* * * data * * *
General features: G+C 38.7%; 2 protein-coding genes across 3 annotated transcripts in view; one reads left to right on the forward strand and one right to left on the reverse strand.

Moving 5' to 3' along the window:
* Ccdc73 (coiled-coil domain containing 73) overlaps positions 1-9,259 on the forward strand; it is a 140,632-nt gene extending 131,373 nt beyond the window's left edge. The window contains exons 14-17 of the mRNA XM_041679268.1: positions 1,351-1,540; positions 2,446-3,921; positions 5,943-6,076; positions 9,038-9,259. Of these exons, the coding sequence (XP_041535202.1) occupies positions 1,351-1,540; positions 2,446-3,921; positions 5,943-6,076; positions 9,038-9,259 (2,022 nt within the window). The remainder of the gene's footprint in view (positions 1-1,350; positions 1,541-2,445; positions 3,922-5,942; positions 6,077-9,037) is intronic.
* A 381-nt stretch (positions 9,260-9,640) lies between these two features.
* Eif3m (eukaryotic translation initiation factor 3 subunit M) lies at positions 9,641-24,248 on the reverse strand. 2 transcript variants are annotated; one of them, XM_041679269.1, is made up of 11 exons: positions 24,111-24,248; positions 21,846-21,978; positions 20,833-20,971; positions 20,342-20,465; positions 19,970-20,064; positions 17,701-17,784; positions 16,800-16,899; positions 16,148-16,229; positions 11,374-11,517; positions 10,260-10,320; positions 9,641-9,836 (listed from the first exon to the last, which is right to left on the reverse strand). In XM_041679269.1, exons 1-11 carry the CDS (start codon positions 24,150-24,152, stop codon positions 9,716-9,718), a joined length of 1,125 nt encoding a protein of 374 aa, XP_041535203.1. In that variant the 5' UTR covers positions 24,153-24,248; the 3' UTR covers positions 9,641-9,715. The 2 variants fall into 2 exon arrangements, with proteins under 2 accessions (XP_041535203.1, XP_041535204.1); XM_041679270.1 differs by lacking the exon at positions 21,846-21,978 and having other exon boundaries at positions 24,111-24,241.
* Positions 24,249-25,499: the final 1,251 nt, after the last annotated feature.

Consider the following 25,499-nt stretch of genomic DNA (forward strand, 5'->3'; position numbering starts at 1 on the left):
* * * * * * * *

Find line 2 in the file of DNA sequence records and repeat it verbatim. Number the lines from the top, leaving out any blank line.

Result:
Moving 5' to 3' along the window: